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Genetic testing to form part of normal cancer care

20 May 2013   |   By Dr Philippa Brice   |   News story

Source: Press release

The Wellcome Trust is to fund a £2.7 million research programme to introduce a new patient pathway for access to genetic testing for cancer predisposition.
 
The three-year Mainstreaming Cancer Genetics programme is a collaborative venture between the Institute of Cancer Research (ICR), the Wellcome Trust Centre for Human Genetics, commercial sequencing company Illumina and The Royal Marsden hospital. It will attempt to develop all the elements required to implement routine genetic testing for cancer predisposition within the NHS, including sequencing, analysis, interpretation and clinical delivery. This includes use of a new test developed with Illumina; the TruSight™ Cancer test examines 94 genes and 284 SNPs associated with predisposition towards both common and rare forms of cancer, a much larger number of variants than those for which genetic testing is currently routinely available in the UK.
 
Knowing which genetic variants are present within cancer cells can be important for selecting the most appropriate treatments; increasing numbers of biological therapies are directed specifically at genetically defined features of tumour cells that differ from the patient’s normal cells. Identifying variants linked with increased risk of developing cancer can also be important for family members who may share this risk.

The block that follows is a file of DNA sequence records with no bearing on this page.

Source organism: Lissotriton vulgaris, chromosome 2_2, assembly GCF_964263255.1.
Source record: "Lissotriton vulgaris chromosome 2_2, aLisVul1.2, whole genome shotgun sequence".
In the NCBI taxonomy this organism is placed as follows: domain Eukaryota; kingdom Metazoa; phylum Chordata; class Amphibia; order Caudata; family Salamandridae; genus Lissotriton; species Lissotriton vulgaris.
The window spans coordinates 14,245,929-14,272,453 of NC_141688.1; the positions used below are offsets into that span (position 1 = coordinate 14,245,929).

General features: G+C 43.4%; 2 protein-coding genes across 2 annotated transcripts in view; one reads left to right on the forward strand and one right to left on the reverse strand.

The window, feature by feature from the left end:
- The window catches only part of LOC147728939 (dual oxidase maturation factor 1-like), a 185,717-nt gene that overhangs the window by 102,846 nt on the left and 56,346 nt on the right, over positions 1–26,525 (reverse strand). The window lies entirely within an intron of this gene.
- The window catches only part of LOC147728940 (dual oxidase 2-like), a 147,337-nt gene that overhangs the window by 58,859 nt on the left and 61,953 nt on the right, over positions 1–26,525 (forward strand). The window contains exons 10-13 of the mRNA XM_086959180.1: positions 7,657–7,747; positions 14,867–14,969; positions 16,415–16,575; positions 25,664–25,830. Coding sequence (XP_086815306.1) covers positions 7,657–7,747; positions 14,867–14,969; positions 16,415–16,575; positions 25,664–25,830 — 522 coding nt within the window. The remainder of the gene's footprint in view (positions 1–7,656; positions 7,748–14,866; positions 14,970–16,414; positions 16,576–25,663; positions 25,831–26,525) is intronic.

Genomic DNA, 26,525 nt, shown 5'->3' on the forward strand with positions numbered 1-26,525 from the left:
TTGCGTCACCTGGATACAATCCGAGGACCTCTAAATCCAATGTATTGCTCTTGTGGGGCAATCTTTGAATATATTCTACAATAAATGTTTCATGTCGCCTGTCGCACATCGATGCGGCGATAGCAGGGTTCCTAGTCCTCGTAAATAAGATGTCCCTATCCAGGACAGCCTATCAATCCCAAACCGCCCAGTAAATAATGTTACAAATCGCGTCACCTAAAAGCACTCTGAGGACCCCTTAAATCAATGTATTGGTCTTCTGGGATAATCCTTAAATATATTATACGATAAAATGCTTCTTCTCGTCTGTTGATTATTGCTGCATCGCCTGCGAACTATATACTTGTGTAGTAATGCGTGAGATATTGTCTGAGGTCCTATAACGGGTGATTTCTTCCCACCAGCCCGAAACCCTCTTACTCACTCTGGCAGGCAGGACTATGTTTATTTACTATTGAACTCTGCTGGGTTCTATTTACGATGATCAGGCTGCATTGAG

The research programme will not only pilot this test but also examine how it can be used in the context of normal cancer treatment and ordered by oncologists, although genetic testing of relatives who do not have cancer would remain the preserve of clinical geneticists. The intention is to develop a whole new model for genetic analysis of cancer patients within routine care processes, to be piloted in women with breast or ovarian cancer at The Royal Marsden NHS Foundation Trust.
 
Professor Peter Donnelly, Head of the Wellcome Trust Centre for Human Genetics at the University of Oxford, said: “Analysing genetic data and understanding how mutations actually affect a person is hugely complex. A real strength of this programme is that the analysts are working directly with the people in the lab generating the data and the doctors that need to use it".
 
Comment: This project is a very exciting step towards making genomic medicine an everyday clinical reality, by combining scientific technology and medical expertise with consideration of the practical issues needed to allow their use in normal practice in the National Health Service (NHS). This is real translation all the way from research into practice, as advocated by the PHG Foundation and utilising the same reliance on multi-disciplinary expertise to achieve it. The programme is also an important exploration of the mainstreaming of genetics into different clinical specialties as recommended by the 2012 UK policy report Genomics in Medicine, and in line with government plans to introduce genome sequencing for cancer (see previous news), although the TruSight™ Cancer test does not involve such sequencing.

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